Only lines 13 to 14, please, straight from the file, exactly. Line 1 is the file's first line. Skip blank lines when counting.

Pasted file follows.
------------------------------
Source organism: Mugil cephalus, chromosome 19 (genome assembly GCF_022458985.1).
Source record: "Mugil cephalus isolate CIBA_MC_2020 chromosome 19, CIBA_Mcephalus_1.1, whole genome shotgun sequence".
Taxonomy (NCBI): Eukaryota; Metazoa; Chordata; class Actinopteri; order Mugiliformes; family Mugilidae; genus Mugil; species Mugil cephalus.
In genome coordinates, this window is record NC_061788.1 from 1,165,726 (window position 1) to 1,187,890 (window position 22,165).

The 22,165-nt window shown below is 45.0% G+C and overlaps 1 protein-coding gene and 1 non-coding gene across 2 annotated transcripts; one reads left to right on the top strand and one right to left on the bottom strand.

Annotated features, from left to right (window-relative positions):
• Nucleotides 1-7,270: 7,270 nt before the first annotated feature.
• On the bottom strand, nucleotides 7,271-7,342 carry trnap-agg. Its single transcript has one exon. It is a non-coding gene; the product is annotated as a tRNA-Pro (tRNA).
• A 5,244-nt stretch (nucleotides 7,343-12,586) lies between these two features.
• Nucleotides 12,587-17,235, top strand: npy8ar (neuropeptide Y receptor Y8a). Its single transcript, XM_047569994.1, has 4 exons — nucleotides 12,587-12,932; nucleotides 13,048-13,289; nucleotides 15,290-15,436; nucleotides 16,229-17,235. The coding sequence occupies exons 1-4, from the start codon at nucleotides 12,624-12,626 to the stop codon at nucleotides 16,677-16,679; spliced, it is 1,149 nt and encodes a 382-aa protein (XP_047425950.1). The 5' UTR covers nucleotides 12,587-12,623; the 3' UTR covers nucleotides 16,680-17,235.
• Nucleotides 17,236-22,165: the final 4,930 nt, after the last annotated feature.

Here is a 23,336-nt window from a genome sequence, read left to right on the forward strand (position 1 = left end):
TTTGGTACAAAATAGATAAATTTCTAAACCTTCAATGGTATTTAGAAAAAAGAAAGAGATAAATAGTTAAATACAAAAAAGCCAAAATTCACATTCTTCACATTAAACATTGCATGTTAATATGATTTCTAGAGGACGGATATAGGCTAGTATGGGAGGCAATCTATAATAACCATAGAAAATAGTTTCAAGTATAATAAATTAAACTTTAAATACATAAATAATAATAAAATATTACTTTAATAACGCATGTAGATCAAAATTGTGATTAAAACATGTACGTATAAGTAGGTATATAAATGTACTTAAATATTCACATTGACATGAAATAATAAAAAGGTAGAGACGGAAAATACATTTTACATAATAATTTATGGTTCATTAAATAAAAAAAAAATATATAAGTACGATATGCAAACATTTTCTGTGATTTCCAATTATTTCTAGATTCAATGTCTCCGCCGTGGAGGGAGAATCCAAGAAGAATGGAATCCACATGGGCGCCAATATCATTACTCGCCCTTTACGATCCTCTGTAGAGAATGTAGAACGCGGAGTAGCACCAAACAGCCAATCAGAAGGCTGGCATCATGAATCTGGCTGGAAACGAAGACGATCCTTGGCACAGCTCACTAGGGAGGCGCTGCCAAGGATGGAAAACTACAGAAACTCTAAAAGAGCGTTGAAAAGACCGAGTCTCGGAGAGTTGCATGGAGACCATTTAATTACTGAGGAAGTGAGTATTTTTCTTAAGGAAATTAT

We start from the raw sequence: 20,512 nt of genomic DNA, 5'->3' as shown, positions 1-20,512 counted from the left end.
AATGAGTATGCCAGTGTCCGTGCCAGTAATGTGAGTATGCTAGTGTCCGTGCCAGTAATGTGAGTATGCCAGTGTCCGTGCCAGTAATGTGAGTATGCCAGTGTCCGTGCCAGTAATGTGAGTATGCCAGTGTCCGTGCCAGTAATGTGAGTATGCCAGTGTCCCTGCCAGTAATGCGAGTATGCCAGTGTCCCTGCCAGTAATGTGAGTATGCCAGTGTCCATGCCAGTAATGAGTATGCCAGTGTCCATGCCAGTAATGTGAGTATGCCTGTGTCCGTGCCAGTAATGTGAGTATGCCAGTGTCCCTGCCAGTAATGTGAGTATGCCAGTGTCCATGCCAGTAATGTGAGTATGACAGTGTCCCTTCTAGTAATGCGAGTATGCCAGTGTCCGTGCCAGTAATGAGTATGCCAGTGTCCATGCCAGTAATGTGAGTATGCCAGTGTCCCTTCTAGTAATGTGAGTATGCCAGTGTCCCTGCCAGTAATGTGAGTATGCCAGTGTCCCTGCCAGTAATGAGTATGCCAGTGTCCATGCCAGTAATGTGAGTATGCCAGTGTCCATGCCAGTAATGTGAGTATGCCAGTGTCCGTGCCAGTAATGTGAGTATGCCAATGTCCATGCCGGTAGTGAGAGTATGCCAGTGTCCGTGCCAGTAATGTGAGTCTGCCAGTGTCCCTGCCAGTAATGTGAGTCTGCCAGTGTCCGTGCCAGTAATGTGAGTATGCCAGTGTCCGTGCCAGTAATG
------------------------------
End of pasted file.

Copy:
TTTGGTACAAAATAGATAAATTTCTAAACCTTCAATGGTATTTAGAAAAAAGAAAGAGATAAATAGTTAAATACAAAAAAGCCAAAATTCACATTCTTCACATTAAACATTGCATGTTAATATGATTTCTAGAGGACGGATATAGGCTAGTATGGGAGGCAATCTATAATAACCATAGAAAATAGTTTCAAGTATAATAAATTAAACTTTAAATACATAAATAATAATAAAATATTACTTTAATAACGCATGTAGATCAAAATTGTGATTAAAACATGTACGTATAAGTAGGTATATAAATGTACTTAAATATTCACATTGACATGAAATAATAAAAAGGTAGAGACGGAAAATACATTTTACATAATAATTTATGGTTCATTAAATAAAAAAAAAATATATAAGTACGATATGCAAACATTTTCTGTGATTTCCAATTATTTCTAGATTCAATGTCTCCGCCGTGGAGGGAGAATCCAAGAAGAATGGAATCCACATGGGCGCCAATATCATTACTCGCCCTTTACGATCCTCTGTAGAGAATGTAGAACGCGGAGTAGCACCAAACAGCCAATCAGAAGGCTGGCATCATGAATCTGGCTGGAAACGAAGACGATCCTTGGCACAGCTCACTAGGGAGGCGCTGCCAAGGATGGAAAACTACAGAAACTCTAAAAGAGCGTTGAAAAGACCGAGTCTCGGAGAGTTGCATGGAGACCATTTAATTACTGAGGAAGTGAGTATTTTTCTTAAGGAAATTAT

We start from the raw sequence: 20,512 nt of genomic DNA, 5'->3' as shown, positions 1-20,512 counted from the left end.